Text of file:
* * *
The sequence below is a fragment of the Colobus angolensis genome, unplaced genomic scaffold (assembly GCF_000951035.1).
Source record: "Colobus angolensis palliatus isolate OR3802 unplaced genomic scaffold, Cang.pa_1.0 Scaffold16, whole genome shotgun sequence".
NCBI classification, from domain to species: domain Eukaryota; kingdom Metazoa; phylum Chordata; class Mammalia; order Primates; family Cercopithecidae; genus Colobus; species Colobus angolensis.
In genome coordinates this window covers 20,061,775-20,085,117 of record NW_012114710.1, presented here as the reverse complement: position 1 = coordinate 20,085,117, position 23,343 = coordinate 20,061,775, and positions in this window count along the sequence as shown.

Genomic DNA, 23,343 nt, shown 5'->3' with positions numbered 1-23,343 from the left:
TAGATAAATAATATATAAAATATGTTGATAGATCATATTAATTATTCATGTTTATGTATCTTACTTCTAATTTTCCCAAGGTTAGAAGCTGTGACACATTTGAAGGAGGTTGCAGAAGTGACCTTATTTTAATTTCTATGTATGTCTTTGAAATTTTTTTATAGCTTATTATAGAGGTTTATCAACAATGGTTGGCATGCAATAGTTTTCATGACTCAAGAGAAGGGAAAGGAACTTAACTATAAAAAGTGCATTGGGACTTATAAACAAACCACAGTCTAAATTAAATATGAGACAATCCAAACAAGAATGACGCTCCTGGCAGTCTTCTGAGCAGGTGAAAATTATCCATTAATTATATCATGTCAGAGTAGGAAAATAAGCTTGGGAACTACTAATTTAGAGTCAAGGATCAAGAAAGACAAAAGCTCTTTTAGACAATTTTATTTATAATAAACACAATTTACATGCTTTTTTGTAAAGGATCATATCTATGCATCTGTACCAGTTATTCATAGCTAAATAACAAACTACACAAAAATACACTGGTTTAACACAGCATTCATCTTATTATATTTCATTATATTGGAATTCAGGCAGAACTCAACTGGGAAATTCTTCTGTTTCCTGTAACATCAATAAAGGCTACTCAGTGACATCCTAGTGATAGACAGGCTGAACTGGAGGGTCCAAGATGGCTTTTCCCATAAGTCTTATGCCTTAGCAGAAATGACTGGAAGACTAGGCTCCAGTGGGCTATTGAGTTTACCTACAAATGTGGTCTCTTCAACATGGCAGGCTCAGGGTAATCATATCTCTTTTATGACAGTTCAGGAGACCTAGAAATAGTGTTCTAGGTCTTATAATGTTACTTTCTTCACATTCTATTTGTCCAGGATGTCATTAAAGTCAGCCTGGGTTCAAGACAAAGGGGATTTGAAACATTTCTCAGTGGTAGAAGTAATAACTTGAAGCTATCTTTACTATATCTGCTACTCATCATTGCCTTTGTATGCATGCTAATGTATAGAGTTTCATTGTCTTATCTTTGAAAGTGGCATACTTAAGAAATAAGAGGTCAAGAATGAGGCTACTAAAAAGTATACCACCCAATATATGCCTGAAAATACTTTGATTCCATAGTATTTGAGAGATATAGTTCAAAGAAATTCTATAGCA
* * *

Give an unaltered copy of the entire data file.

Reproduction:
The sequence below is a fragment of the Colobus angolensis genome, unplaced genomic scaffold (assembly GCF_000951035.1).
Source record: "Colobus angolensis palliatus isolate OR3802 unplaced genomic scaffold, Cang.pa_1.0 Scaffold16, whole genome shotgun sequence".
NCBI classification, from domain to species: domain Eukaryota; kingdom Metazoa; phylum Chordata; class Mammalia; order Primates; family Cercopithecidae; genus Colobus; species Colobus angolensis.
In genome coordinates this window covers 20,061,775-20,085,117 of record NW_012114710.1, presented here as the reverse complement: position 1 = coordinate 20,085,117, position 23,343 = coordinate 20,061,775, and positions in this window count along the sequence as shown.

Genomic DNA, 23,343 nt, shown 5'->3' with positions numbered 1-23,343 from the left:
TAGATAAATAATATATAAAATATGTTGATAGATCATATTAATTATTCATGTTTATGTATCTTACTTCTAATTTTCCCAAGGTTAGAAGCTGTGACACATTTGAAGGAGGTTGCAGAAGTGACCTTATTTTAATTTCTATGTATGTCTTTGAAATTTTTTTATAGCTTATTATAGAGGTTTATCAACAATGGTTGGCATGCAATAGTTTTCATGACTCAAGAGAAGGGAAAGGAACTTAACTATAAAAAGTGCATTGGGACTTATAAACAAACCACAGTCTAAATTAAATATGAGACAATCCAAACAAGAATGACGCTCCTGGCAGTCTTCTGAGCAGGTGAAAATTATCCATTAATTATATCATGTCAGAGTAGGAAAATAAGCTTGGGAACTACTAATTTAGAGTCAAGGATCAAGAAAGACAAAAGCTCTTTTAGACAATTTTATTTATAATAAACACAATTTACATGCTTTTTTGTAAAGGATCATATCTATGCATCTGTACCAGTTATTCATAGCTAAATAACAAACTACACAAAAATACACTGGTTTAACACAGCATTCATCTTATTATATTTCATTATATTGGAATTCAGGCAGAACTCAACTGGGAAATTCTTCTGTTTCCTGTAACATCAATAAAGGCTACTCAGTGACATCCTAGTGATAGACAGGCTGAACTGGAGGGTCCAAGATGGCTTTTCCCATAAGTCTTATGCCTTAGCAGAAATGACTGGAAGACTAGGCTCCAGTGGGCTATTGAGTTTACCTACAAATGTGGTCTCTTCAACATGGCAGGCTCAGGGTAATCATATCTCTTTTATGACAGTTCAGGAGACCTAGAAATAGTGTTCTAGGTCTTATAATGTTACTTTCTTCACATTCTATTTGTCCAGGATGTCATTAAAGTCAGCCTGGGTTCAAGACAAAGGGGATTTGAAACATTTCTCAGTGGTAGAAGTAATAACTTGAAGCTATCTTTACTATATCTGCTACTCATCATTGCCTTTGTATGCATGCTAATGTATAGAGTTTCATTGTCTTATCTTTGAAAGTGGCATACTTAAGAAATAAGAGGTCAAGAATGAGGCTACTAAAAAGTATACCACCCAATATATGCCTGAAAATACTTTGATTCCATAGTATTTGAGAGATATAGTTCAAAGAAATTCTATAGCA